Health

Thousands of surveys show the impact of smoking around the world

The most comprehensive data on global trends in smoking highlight its enormous global health toll. The number of smokers worldwide has increased to 1.1 billion in 2019, with tobacco smoking causing 7.7 million deaths—including ...

Health

No level of smoke exposure is safe during pregnancy

Nearly a quarter of pregnant women say they've been around secondhand smoke—in their homes, at work, around a friend or relative—which, according to new research, is linked to epigenetic changes—meaning changes to how ...

Diseases, Conditions, Syndromes

Box fan air cleaner greatly reduces virus transmission

Improved ventilation can lower the risk of transmission of the COVID-19 virus, but large numbers of decades-old public school classrooms lack adequate ventilation systems. A systematic modeling study of simple air cleaners ...

Cardiology

Secondhand smoke linked to higher odds of heart failure

Breathing in secondhand cigarette smoke may leave you more vulnerable to heart failure, a condition where the heart isn't pumping as well as it should and has a hard time meeting the body's needs, according to a study being ...

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Tobacco smoking

Tobacco smoking is the practice where tobacco is burned and the vapors either tasted or inhaled. The practice began as early as 5000–3000 BC. Many civilizations burnt incense during religious rituals, which was later adopted for pleasure or as a social tool. Tobacco was introduced to the old world in the late 1500s where it followed common trade routes. The substance was met with frequent criticism, but became popular nonetheless. German scientists formally identified the link between smoking and lung cancer in the late 1920s leading the first anti-smoking campaign in modern history. The movement, however, failed to reach across enemy lines during the Second World War, and quickly became unpopular thereafter. In 1950, health authorities again began to suggest a relationship between smoking and cancer. Scientific evidence mounted in the 1980s, which prompted political action against the practice. Rates of consumption from 1965 onward in the developed world have either peaked or declined. They however continue to climb in the developing world.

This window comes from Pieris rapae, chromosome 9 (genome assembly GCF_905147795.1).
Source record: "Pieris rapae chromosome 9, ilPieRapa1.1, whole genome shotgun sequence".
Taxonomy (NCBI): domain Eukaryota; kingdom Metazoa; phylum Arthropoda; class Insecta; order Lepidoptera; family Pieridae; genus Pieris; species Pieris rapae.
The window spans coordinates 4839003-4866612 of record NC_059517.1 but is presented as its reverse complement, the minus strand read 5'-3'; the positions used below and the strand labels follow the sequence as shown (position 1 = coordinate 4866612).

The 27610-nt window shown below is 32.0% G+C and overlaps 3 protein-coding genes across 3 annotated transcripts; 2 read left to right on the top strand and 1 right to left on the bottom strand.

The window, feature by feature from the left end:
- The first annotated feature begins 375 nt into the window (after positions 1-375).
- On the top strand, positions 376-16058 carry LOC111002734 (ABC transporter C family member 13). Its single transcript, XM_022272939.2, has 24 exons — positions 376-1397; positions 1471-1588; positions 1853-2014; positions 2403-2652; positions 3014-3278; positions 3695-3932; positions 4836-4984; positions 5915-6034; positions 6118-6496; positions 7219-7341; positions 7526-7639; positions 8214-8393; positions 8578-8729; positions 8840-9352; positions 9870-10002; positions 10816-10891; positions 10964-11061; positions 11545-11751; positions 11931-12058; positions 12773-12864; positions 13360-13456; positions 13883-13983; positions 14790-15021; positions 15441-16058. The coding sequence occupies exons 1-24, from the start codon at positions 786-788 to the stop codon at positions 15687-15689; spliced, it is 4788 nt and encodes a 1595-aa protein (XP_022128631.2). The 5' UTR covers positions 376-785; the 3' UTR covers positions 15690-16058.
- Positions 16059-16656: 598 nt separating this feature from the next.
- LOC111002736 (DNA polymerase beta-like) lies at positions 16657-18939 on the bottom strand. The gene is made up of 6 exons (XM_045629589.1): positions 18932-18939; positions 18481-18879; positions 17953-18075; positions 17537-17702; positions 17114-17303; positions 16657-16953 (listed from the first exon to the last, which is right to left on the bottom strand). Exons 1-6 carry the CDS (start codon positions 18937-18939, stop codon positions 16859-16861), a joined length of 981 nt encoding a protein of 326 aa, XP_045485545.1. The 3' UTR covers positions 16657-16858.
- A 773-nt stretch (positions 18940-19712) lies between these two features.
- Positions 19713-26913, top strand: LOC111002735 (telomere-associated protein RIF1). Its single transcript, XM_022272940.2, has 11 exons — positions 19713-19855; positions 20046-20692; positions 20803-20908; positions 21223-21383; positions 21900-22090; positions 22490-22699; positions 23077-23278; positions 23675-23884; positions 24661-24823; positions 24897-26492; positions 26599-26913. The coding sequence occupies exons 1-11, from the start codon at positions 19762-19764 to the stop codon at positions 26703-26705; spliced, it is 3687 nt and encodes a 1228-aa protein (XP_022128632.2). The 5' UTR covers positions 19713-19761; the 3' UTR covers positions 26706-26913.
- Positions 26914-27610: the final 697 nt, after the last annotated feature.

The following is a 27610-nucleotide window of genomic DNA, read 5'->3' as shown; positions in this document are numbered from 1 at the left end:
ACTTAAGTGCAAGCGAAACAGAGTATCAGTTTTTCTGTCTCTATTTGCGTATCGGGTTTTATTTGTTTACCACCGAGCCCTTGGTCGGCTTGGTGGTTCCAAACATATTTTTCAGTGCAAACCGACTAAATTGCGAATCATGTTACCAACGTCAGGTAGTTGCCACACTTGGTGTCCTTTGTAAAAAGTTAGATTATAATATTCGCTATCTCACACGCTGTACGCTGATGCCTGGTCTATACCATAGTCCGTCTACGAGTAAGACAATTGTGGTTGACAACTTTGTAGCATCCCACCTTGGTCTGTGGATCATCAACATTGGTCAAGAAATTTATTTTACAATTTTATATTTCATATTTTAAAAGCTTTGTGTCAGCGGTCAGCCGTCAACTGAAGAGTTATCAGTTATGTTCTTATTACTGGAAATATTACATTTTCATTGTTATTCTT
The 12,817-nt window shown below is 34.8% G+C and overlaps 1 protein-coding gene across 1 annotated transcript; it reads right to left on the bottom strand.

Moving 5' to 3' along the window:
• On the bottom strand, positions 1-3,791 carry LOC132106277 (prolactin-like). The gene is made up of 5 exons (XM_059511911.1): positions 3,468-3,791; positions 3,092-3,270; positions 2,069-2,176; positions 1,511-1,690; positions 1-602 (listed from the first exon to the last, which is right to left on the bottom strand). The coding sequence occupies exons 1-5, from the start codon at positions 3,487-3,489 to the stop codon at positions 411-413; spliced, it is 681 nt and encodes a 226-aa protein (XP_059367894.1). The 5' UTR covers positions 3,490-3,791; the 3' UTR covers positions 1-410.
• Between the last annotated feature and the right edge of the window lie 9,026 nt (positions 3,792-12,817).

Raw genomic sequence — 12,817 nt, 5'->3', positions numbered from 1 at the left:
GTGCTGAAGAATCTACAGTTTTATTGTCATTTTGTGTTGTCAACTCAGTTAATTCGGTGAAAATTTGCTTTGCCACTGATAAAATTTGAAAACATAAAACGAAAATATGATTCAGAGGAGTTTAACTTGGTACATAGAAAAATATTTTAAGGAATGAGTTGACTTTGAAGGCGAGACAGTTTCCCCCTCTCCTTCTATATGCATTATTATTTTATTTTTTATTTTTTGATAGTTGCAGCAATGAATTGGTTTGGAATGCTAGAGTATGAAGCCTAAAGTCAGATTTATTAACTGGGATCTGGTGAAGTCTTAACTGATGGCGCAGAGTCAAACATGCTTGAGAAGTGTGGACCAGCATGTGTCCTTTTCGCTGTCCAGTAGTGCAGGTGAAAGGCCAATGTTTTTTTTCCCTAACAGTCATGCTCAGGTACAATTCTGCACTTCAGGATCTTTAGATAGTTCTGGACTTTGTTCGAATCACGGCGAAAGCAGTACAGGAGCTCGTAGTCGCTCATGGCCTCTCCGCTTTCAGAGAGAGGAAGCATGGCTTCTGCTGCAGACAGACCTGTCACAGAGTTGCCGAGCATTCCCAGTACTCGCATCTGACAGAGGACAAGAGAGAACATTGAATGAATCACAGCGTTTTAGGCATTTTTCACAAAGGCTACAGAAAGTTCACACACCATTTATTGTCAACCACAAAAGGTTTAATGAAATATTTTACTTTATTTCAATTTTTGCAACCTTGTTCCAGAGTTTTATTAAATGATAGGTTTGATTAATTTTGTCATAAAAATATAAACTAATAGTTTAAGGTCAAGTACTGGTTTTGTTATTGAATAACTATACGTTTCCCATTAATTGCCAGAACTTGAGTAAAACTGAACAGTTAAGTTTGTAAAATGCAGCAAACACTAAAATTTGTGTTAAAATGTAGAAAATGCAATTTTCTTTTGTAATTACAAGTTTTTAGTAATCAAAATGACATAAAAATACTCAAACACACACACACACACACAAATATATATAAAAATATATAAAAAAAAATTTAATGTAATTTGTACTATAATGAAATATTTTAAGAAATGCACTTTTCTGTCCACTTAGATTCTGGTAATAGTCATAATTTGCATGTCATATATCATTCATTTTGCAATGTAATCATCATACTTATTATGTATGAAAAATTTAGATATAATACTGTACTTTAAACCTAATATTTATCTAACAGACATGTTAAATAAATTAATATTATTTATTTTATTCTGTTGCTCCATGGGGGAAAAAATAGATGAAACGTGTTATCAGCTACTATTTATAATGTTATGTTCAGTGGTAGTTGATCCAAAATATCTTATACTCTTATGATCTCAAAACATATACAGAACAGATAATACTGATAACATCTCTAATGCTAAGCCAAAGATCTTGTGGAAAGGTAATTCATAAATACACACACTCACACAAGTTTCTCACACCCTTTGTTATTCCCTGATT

Smoking is the most common method of consuming tobacco, and tobacco is the most common substance smoked. The argicultural product is often mixed with other additives and then pyrolyzed. The resulting vapors are then inhaled and the active substances absorbed through the alveoli in the lungs. The active substances trigger chemical reactions in nerve endings which hightens heart rate, memory, alertness, and reaction time. Dopamine and later endorphins are released, which are often associated with reward and pleasure. As of 2000, smoking is practiced by some 1.22 billion people. Men are more likely to smoke than women, however the gender gap declines with younger age. The poor are more likely to smoke than the wealthy, and people of developing countries than those of developed countries.

Many smokers begin during adolescence or early adulthood. During the early stages, smoking provides pleasurable sensations and thus serves as a source of positive reinforcement. After an individual has smoked for many years, the avoidance of withdrawal symptoms and negative reinforcement become the key motivations.

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